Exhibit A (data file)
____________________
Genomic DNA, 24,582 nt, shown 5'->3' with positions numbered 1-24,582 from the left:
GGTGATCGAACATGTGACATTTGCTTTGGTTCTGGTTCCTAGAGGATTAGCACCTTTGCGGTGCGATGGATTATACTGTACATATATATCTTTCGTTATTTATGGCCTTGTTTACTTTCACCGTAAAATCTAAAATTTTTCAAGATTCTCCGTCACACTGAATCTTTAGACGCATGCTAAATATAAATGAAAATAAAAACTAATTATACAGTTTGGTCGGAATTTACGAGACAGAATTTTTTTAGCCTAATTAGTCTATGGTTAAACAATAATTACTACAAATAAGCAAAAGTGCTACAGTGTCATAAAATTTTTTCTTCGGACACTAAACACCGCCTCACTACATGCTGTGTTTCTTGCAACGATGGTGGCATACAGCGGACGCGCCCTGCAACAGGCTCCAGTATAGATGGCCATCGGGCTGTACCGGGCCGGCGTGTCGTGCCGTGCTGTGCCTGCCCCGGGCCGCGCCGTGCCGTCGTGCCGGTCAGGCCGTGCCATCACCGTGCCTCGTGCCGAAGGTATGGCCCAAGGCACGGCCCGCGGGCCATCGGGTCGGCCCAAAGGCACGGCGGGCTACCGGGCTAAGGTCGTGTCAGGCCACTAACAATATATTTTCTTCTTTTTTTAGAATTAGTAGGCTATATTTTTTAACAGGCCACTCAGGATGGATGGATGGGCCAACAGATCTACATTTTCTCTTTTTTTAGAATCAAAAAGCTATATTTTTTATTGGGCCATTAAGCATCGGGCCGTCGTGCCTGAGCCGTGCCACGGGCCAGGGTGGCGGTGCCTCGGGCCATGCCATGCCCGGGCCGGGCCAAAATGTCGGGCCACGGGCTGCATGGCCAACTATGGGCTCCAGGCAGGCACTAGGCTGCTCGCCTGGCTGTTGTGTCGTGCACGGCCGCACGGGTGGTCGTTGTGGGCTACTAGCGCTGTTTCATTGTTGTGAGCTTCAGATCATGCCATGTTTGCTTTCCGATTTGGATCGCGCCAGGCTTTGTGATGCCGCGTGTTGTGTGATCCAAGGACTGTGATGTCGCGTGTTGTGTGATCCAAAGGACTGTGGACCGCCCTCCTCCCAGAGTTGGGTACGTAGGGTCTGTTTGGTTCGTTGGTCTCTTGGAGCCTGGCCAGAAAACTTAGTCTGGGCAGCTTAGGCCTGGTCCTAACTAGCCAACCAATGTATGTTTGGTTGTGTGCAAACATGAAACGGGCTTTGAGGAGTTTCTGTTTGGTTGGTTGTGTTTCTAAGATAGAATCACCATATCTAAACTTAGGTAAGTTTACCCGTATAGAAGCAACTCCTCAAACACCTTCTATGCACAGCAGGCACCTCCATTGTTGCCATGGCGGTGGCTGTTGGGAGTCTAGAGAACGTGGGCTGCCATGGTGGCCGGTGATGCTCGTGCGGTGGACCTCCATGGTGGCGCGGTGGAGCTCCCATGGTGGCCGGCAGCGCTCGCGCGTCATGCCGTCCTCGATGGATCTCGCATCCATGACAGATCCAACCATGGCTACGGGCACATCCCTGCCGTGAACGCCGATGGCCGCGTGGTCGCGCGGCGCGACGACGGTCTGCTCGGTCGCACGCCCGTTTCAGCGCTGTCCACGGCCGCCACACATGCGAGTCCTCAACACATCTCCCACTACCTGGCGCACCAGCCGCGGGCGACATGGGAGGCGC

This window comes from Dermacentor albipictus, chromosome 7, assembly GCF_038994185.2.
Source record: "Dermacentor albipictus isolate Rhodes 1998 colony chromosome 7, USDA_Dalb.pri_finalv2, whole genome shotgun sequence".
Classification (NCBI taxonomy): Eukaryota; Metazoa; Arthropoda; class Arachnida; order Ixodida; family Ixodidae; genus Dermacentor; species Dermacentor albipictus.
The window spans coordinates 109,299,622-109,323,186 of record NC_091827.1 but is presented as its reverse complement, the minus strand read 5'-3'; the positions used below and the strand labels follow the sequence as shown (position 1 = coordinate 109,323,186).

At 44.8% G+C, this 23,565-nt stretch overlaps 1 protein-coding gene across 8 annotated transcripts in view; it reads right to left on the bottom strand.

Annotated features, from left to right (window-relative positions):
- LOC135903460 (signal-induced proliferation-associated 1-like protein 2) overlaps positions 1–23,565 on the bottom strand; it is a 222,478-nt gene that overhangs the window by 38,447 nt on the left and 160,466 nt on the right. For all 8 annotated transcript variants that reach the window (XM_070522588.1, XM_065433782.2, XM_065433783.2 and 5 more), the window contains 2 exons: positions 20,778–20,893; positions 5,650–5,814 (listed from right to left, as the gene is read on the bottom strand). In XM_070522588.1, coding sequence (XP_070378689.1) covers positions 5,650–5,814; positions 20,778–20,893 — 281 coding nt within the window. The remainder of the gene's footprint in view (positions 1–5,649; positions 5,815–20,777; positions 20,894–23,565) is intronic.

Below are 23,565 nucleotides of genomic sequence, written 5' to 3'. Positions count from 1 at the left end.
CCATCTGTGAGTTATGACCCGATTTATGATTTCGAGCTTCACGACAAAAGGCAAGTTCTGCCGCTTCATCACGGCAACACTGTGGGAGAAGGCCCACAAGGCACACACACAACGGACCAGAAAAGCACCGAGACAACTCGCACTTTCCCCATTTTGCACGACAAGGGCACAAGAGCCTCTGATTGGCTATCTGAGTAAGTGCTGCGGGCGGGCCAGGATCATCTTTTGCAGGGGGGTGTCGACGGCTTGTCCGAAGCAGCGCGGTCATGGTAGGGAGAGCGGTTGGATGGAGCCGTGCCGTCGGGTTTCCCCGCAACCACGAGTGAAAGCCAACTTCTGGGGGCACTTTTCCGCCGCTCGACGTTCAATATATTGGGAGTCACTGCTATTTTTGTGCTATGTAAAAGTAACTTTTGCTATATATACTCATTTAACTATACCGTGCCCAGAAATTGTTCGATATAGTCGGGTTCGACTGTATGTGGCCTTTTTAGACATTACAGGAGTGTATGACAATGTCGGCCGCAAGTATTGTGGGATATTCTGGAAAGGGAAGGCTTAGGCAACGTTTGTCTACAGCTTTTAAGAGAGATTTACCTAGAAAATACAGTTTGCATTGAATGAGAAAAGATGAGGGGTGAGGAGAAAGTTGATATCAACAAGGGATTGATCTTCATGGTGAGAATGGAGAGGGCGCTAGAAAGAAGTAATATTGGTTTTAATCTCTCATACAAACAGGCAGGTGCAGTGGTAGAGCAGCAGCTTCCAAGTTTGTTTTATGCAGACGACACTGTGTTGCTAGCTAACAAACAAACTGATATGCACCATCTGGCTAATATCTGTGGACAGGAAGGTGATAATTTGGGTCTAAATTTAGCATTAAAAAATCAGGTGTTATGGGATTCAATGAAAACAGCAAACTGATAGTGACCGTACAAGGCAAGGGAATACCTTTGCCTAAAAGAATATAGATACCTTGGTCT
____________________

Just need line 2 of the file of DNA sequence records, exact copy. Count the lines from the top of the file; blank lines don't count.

GGTGATCGAACATGTGACATTTGCTTTGGTTCTGGTTCCTAGAGGATTAGCACCTTTGCGGTGCGATGGATTATACTGTACATATATATCTTTCGTTATTTATGGCCTTGTTTACTTTCACCGTAAAATCTAAAATTTTTCAAGATTCTCCGTCACACTGAATCTTTAGACGCATGCTAAATATAAATGAAAATAAAAACTAATTATACAGTTTGGTCGGAATTTACGAGACAGAATTTTTTTAGCCTAATTAGTCTATGGTTAAACAATAATTACTACAAATAAGCAAAAGTGCTACAGTGTCATAAAATTTTTTCTTCGGACACTAAACACCGCCTCACTACATGCTGTGTTTCTTGCAACGATGGTGGCATACAGCGGACGCGCCCTGCAACAGGCTCCAGTATAGATGGCCATCGGGCTGTACCGGGCCGGCGTGTCGTGCCGTGCTGTGCCTGCCCCGGGCCGCGCCGTGCCGTCGTGCCGGTCAGGCCGTGCCATCACCGTGCCTCGTGCCGAAGGTATGGCCCAAGGCACGGCCCGCGGGCCATCGGGTCGGCCCAAAGGCACGGCGGGCTACCGGGCTAAGGTCGTGTCAGGCCACTAACAATATATTTTCTTCTTTTTTTAGAATTAGTAGGCTATATTTTTTAACAGGCCACTCAGGATGGATGGATGGGCCAACAGATCTACATTTTCTCTTTTTTTAGAATCAAAAAGCTATATTTTTTATTGGGCCATTAAGCATCGGGCCGTCGTGCCTGAGCCGTGCCACGGGCCAGGGTGGCGGTGCCTCGGGCCATGCCATGCCCGGGCCGGGCCAAAATGTCGGGCCACGGGCTGCATGGCCAACTATGGGCTCCAGGCAGGCACTAGGCTGCTCGCCTGGCTGTTGTGTCGTGCACGGCCGCACGGGTGGTCGTTGTGGGCTACTAGCGCTGTTTCATTGTTGTGAGCTTCAGATCATGCCATGTTTGCTTTCCGATTTGGATCGCGCCAGGCTTTGTGATGCCGCGTGTTGTGTGATCCAAGGACTGTGATGTCGCGTGTTGTGTGATCCAAAGGACTGTGGACCGCCCTCCTCCCAGAGTTGGGTACGTAGGGTCTGTTTGGTTCGTTGGTCTCTTGGAGCCTGGCCAGAAAACTTAGTCTGGGCAGCTTAGGCCTGGTCCTAACTAGCCAACCAATGTATGTTTGGTTGTGTGCAAACATGAAACGGGCTTTGAGGAGTTTCTGTTTGGTTGGTTGTGTTTCTAAGATAGAATCACCATATCTAAACTTAGGTAAGTTTACCCGTATAGAAGCAACTCCTCAAACACCTTCTATGCACAGCAGGCACCTCCATTGTTGCCATGGCGGTGGCTGTTGGGAGTCTAGAGAACGTGGGCTGCCATGGTGGCCGGTGATGCTCGTGCGGTGGACCTCCATGGTGGCGCGGTGGAGCTCCCATGGTGGCCGGCAGCGCTCGCGCGTCATGCCGTCCTCGATGGATCTCGCATCCATGACAGATCCAACCATGGCTACGGGCACATCCCTGCCGTGAACGCCGATGGCCGCGTGGTCGCGCGGCGCGACGACGGTCTGCTCGGTCGCACGCCCGTTTCAGCGCTGTCCACGGCCGCCACACATGCGAGTCCTCAACACATCTCCCACTACCTGGCGCACCAGCCGCGGGCGACATGGGAGGCGC